Previous studies have shown that hypertension is one of the most vital modifiable risk factors for cognitive impairment (CI) (Livingston et al., 2017). At present, the incidence of hypertension in patients with MCI is as high as 56.9% (Jia et al., 2020). But few studies have kinetic assessed the effect of blood pressure (BP) on the risk of MCI or dementia (Du et al., 2019). Abnormal BP is also one of the important causes of CI associated with a greater risk of cerebral artery stenosis (Maarten et al., 2020). Higher systolic blood pressure (SBP) and pulse pressure (PP) are associated with arterial stenosis in elderly individuals (Song et al., 2020). Some studies have reported that posterior cerebral arterial lesions are independent risk factors for dementia and MCI (Casado-Naranjo et al., 2016; Suri et al., 2018). Three dimensional time-of-flight magnetic resonance angiography (3D-TOF MRA) can clearly display the morphology of cerebral arteries to monitor vascular diseases. At present, there is a lack of sensitive and objective values of the cerebral circulatory artery stenosis for estimating CI by cerebral MRA. The present study was designed to analyze risk factors for CI by artificial intelligence (AI) analysis based on the BP parameters and cerebral magnetic resonance angiography (MRA) for the early prediction of CI in elderly individuals.
2. Materials and methods
2.1. Study population
A retrospective nested case-control study was designed to evaluate the association between risk factors and CI. A total of 3221 elderly patients (more than 65 years old) who underwent cerebral MRA scans in the Second Medical Center of the Chinese PLA General Hospital from 1 January 2007, to 30 April 2021 were included in this study.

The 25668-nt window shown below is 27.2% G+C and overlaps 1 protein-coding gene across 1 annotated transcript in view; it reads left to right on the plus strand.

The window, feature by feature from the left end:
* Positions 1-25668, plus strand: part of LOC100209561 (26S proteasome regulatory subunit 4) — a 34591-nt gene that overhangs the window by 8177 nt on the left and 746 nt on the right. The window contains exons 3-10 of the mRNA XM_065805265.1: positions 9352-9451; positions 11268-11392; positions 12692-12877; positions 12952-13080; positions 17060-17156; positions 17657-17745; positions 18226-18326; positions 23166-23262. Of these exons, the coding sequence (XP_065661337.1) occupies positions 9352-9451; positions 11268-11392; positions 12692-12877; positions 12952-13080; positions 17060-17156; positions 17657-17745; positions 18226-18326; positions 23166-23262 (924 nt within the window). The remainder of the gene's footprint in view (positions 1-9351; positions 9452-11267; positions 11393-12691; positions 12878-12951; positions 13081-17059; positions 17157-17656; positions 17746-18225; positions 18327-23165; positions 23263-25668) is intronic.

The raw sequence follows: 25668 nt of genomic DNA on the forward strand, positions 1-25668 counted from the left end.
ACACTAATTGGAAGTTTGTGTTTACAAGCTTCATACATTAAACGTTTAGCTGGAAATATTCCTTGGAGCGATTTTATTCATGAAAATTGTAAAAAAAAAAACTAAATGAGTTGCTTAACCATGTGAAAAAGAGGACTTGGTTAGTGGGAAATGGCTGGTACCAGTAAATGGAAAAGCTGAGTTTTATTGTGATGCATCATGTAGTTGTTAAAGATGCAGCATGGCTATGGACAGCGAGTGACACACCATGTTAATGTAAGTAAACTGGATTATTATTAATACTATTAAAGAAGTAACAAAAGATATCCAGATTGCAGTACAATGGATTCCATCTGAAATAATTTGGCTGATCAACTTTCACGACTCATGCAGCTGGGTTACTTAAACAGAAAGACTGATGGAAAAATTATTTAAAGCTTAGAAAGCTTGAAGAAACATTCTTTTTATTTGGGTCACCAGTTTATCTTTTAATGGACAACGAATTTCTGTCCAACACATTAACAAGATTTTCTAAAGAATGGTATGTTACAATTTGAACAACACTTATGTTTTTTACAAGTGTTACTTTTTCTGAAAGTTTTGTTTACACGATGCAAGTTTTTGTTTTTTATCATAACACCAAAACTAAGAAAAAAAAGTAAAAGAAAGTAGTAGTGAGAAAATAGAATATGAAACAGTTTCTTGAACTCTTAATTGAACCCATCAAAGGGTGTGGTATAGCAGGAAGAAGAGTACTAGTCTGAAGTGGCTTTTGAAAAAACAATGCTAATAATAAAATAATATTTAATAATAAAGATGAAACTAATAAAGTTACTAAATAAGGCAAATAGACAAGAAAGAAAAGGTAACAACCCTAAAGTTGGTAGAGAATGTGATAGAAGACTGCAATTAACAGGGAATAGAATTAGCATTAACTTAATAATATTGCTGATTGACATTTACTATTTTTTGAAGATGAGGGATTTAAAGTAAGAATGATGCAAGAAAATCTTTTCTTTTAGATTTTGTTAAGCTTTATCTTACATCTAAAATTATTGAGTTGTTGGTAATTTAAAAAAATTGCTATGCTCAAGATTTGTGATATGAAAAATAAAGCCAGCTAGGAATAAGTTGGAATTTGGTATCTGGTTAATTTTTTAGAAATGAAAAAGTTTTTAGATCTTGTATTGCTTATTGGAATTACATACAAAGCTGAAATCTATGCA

Inclusion criteria: (i) Diagnosis of CI or without CI by neurologist in the medical records; (ii) BP data available before diagnosing CI or without CI; (iii) age 65 years or above, (iv) survival when the case patient was diagnosed with CI. Exclusion criteria: (i) missing information on BP; (ii) BP data unavailable before diagnosing CI; (iii) other diseases imparting a life expectancy of less than 6 months. A total of 208 CI patients with complete BP data who were diagnosed during the course of the study period were screened as the CI group. In addition, 208 age- and sex-matched non-CI subjects were randomly selected from the same cohort by case-control matching. For automated quantitative analysis of the posterior circulatory artery, 103 subjects with complete BP data and eligible cerebral MRA in the CI group, while 100 subjects in the control group were finished screening (Figure 1). All subjects were with eligible cerebral MRA imaging for the vascular auto-segmentation.
Figure 1. Flow chart of sample selection. Among 3,221 consecutive outpatient and inpatient who underwent cerebral MRA examinations, 208 CI patients and 208 age- and sex-matched non-CI subjects with complete BP data before onset of CI were applied to analyze the relationship between the means of various BP parameters and CI. In addition, 103 CI patients and 100 control subjects with eligible cerebral MRA performed before onset of CI were applied to analyze the relationship between posterior circulatory artery score and CI. BP, blood pressure; CI, cognitive impairment; MRA, magnetic resonance angiography.